When Monte Kiffin was hired to replace Rob Ryan as defensive coordinator for the Dallas Cowboys last winter, he thought he’d have a potentially dominant defensive line. DeMarcus Ware was regarded as one of the top pass-rushers in the NFL and defensive end Anthony Spencer was the best player on the Cowboys’ defense last season with 11 sacks and 106 tackles.
But three games into the 2013 season, this D-line looks nothing like the one Kiffin and his top lieutenant Rod Marinelli envisioned. Spencer, who’s only played in one of the three games, was placed on injured reserve and will likely undergo microfracture surgery on his knee. Spencer will be compensated $10.6 million (franchise tag) for those 34 snaps he played against the Chiefs.
Jerry Jones expressed hope that Spencer would return to the Cowboys next season, but that topic’s for another day.
Kiffin told me during training camp that he was worried how this defensive line would look if Jay Ratliff and Spencer weren’t able to participate in any preseason games.
But that was before journeymen such as George Selvie and Nick Hayden proved to be much more than camp bodies. In the Cowboys’ first three games, Selvie has been extremely productive.
“The next man up has been George Selvie for most of training camp and the preseason and the start of the season,” Garrett told reporters Wednesday. “He’s taken full advantage of his opportunity to play. We’ve have some other guys we’ve brought in in recent weeks who will be involved in that mix as well. We will give those guys opportunities going forward, but George is the guy who is going to take his place. He’s done a good job so far and we’ll continue to expect great things from him.”
If Kiffin and Marinelli can hold this defense together with this collection of players, they truly will look like miracle workers. But I fully expect the Chargers and Broncos to try to exploit the Cowboys’ lack of quality depth along the defensive line. Selvie has been able to rush the passer, but he hasn’t been tested by the run.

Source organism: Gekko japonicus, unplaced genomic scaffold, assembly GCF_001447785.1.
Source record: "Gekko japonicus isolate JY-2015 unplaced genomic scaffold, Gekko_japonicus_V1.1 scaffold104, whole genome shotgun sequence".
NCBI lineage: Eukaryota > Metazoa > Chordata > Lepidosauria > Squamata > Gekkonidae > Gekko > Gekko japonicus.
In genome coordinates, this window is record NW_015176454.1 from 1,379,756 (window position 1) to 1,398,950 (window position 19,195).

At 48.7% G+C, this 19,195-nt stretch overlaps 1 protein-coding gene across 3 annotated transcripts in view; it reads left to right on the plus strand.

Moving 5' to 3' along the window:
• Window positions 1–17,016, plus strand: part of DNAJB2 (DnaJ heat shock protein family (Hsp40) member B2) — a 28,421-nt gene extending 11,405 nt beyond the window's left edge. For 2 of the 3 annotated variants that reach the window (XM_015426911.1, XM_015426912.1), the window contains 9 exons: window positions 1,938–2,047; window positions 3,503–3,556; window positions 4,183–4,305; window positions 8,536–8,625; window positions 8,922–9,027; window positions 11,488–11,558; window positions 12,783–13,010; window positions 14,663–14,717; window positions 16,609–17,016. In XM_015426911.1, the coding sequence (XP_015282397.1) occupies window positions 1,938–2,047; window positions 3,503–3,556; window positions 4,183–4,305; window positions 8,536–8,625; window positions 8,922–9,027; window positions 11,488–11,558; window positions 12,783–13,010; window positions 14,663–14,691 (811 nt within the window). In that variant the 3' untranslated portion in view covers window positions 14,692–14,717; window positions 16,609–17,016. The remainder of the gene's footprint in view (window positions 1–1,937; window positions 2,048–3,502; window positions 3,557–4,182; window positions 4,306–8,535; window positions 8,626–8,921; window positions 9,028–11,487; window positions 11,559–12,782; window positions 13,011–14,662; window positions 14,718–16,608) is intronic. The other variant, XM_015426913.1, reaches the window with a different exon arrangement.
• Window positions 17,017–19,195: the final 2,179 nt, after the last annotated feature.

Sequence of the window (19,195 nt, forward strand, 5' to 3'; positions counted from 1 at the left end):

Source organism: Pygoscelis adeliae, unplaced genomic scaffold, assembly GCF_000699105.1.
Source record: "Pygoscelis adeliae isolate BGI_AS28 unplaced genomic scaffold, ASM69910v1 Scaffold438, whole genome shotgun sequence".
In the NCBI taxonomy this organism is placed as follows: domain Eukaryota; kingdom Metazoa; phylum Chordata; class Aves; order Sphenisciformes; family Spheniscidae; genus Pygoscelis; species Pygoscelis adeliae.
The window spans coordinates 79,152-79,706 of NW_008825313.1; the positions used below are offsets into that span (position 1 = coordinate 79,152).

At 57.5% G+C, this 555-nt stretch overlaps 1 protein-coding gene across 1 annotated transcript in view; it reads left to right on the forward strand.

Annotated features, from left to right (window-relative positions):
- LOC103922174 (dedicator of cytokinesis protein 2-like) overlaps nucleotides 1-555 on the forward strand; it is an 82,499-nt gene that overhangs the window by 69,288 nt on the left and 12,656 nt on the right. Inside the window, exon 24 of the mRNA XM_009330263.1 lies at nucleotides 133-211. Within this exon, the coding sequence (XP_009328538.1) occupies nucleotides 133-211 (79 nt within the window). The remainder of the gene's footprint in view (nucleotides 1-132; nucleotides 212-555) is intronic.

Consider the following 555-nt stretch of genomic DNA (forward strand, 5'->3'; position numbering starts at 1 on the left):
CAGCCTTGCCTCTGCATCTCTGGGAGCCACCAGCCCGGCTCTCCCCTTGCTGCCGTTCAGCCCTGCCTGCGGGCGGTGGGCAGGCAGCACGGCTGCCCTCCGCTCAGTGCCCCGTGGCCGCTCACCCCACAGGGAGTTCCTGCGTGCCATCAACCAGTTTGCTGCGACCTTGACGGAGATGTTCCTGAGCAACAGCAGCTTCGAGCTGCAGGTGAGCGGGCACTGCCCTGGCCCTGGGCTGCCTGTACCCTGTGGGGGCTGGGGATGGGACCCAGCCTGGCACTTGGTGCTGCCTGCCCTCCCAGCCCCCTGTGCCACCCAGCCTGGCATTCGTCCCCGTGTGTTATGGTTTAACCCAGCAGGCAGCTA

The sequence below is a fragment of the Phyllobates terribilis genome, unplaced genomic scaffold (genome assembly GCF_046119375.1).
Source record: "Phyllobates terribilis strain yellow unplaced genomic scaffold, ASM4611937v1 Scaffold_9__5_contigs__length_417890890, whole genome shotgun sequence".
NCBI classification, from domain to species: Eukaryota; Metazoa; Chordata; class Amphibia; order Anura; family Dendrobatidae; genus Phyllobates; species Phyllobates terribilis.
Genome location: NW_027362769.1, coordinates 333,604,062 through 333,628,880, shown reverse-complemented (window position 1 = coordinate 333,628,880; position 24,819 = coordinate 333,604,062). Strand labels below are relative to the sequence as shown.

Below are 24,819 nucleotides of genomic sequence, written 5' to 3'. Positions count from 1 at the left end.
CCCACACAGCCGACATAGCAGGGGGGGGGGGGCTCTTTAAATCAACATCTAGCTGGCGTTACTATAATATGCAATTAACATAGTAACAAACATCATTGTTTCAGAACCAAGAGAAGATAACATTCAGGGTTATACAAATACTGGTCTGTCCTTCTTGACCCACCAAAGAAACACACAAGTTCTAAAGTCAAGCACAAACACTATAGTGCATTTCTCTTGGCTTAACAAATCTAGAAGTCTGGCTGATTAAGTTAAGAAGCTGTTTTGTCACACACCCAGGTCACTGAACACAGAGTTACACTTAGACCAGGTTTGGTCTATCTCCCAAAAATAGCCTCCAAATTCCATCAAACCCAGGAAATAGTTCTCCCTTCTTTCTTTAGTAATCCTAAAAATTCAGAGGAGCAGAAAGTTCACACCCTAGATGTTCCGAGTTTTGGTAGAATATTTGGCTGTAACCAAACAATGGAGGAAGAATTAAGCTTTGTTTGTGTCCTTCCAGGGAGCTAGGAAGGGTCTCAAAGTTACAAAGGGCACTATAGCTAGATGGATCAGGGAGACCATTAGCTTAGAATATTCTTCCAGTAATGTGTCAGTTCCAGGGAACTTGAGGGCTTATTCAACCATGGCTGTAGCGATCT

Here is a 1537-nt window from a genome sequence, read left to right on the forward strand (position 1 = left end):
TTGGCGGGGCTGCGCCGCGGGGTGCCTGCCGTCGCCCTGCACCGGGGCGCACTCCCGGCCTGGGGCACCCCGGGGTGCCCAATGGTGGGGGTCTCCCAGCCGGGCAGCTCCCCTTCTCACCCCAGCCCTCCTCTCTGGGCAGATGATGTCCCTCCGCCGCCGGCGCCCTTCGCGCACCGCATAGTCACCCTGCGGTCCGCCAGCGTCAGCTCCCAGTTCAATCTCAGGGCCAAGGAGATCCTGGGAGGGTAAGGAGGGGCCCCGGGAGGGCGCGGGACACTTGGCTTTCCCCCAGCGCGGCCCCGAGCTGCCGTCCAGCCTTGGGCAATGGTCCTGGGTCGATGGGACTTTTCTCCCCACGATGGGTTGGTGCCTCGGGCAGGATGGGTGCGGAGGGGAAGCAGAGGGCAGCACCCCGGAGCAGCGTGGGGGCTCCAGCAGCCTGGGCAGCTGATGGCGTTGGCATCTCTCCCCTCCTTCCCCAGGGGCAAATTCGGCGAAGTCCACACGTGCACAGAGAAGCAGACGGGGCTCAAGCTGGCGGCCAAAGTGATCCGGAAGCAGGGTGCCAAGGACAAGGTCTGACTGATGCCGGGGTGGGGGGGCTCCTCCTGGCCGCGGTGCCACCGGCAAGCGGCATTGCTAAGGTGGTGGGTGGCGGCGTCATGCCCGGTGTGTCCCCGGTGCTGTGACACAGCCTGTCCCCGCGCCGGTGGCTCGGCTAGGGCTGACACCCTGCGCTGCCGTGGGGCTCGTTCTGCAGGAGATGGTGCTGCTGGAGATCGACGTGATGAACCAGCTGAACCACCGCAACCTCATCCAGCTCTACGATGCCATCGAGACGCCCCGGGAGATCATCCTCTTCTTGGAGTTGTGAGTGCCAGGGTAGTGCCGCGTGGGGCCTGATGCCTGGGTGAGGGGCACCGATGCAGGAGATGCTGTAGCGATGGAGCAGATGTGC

The Cowboys hope that Ratliff (groin) will return after the sixth game, but it will take him some time to get in football shape. Marinelli will likely move reserve defensive tackle Caesar Rayford to defensive end, which is his natural position. Rayford was playing outside linebacker in a 3-4 scheme for the Indianapolis Colts before he got released at the end of preseason.
I talked to a high-ranking member of the Cowboys organization Wednesday who said Rayford’s “length and speed” should make him a nice fit as Selvie’s primary backup. Last season the Cowboys didn’t have a lot of answers when starters such as Bruce Carter and Sean Lee suffered injuries. It looks like the pro personnel department has done a much better job creating depth early in the 2013 season.
It also helps that veteran Jason Hatcher has flourished in his move to defensive tackle in Kiffin’s 4-3 scheme. What you hope is that Spencer’s injury doesn’t eventually cause the Cowboys to move Hatcher back to defensive end. He’s been a disruptive force in the middle of this defense and that has apparently emboldened him to become a more vocal leader.
Whether or not you believe Hatcher called out Tony Romo in a practice last week, it’s obvious he’s emerged as the primary leader on this defense.
I still believe the Cowboys should’ve selected defensive tackle Sharrif Floyd in the first round. But so far, Kiffin and Marinelli are finding ways to hold the fort.
The silver lining is the Cowboys appear to have more margin for error this season than at any time in the past decade because of a remarkably weak NFC East. Still, losing Spencer is a tremendous blow.
The Cowboys will have to lean on Kiffin and Marinelli more than ever in the absence of Spencer. And so far, they act like they’re up to the task.